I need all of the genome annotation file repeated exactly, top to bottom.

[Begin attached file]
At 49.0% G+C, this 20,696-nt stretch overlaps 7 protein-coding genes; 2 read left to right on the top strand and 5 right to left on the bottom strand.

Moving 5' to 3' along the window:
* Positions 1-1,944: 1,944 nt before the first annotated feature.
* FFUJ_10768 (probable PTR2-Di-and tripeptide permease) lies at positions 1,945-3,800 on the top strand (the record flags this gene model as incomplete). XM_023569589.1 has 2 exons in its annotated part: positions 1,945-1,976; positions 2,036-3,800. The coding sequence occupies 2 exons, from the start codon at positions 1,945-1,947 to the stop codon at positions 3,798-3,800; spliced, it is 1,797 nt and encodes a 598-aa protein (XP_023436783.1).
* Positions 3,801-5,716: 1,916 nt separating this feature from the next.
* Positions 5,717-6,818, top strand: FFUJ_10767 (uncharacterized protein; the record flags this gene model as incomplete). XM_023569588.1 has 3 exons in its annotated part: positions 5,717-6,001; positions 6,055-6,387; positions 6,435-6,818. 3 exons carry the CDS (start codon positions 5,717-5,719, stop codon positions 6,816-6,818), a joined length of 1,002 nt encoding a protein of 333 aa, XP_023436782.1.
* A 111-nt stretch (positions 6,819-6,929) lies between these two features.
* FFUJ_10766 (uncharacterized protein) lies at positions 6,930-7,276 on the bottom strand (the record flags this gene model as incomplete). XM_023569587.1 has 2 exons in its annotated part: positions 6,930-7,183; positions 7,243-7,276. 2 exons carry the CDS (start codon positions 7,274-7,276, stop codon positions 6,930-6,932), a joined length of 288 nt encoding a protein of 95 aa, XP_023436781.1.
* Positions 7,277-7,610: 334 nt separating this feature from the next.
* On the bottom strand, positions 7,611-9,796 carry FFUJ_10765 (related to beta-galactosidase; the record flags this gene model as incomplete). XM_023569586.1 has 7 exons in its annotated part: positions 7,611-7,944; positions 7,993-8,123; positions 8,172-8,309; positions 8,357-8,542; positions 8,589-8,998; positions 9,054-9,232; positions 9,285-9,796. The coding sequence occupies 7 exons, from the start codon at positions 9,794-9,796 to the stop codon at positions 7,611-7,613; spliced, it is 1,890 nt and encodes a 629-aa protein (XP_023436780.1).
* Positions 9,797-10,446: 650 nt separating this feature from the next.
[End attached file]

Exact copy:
At 49.0% G+C, this 20,696-nt stretch overlaps 7 protein-coding genes; 2 read left to right on the top strand and 5 right to left on the bottom strand.

Moving 5' to 3' along the window:
* Positions 1-1,944: 1,944 nt before the first annotated feature.
* FFUJ_10768 (probable PTR2-Di-and tripeptide permease) lies at positions 1,945-3,800 on the top strand (the record flags this gene model as incomplete). XM_023569589.1 has 2 exons in its annotated part: positions 1,945-1,976; positions 2,036-3,800. The coding sequence occupies 2 exons, from the start codon at positions 1,945-1,947 to the stop codon at positions 3,798-3,800; spliced, it is 1,797 nt and encodes a 598-aa protein (XP_023436783.1).
* Positions 3,801-5,716: 1,916 nt separating this feature from the next.
* Positions 5,717-6,818, top strand: FFUJ_10767 (uncharacterized protein; the record flags this gene model as incomplete). XM_023569588.1 has 3 exons in its annotated part: positions 5,717-6,001; positions 6,055-6,387; positions 6,435-6,818. 3 exons carry the CDS (start codon positions 5,717-5,719, stop codon positions 6,816-6,818), a joined length of 1,002 nt encoding a protein of 333 aa, XP_023436782.1.
* A 111-nt stretch (positions 6,819-6,929) lies between these two features.
* FFUJ_10766 (uncharacterized protein) lies at positions 6,930-7,276 on the bottom strand (the record flags this gene model as incomplete). XM_023569587.1 has 2 exons in its annotated part: positions 6,930-7,183; positions 7,243-7,276. 2 exons carry the CDS (start codon positions 7,274-7,276, stop codon positions 6,930-6,932), a joined length of 288 nt encoding a protein of 95 aa, XP_023436781.1.
* Positions 7,277-7,610: 334 nt separating this feature from the next.
* On the bottom strand, positions 7,611-9,796 carry FFUJ_10765 (related to beta-galactosidase; the record flags this gene model as incomplete). XM_023569586.1 has 7 exons in its annotated part: positions 7,611-7,944; positions 7,993-8,123; positions 8,172-8,309; positions 8,357-8,542; positions 8,589-8,998; positions 9,054-9,232; positions 9,285-9,796. The coding sequence occupies 7 exons, from the start codon at positions 9,794-9,796 to the stop codon at positions 7,611-7,613; spliced, it is 1,890 nt and encodes a 629-aa protein (XP_023436780.1).
* Positions 9,797-10,446: 650 nt separating this feature from the next.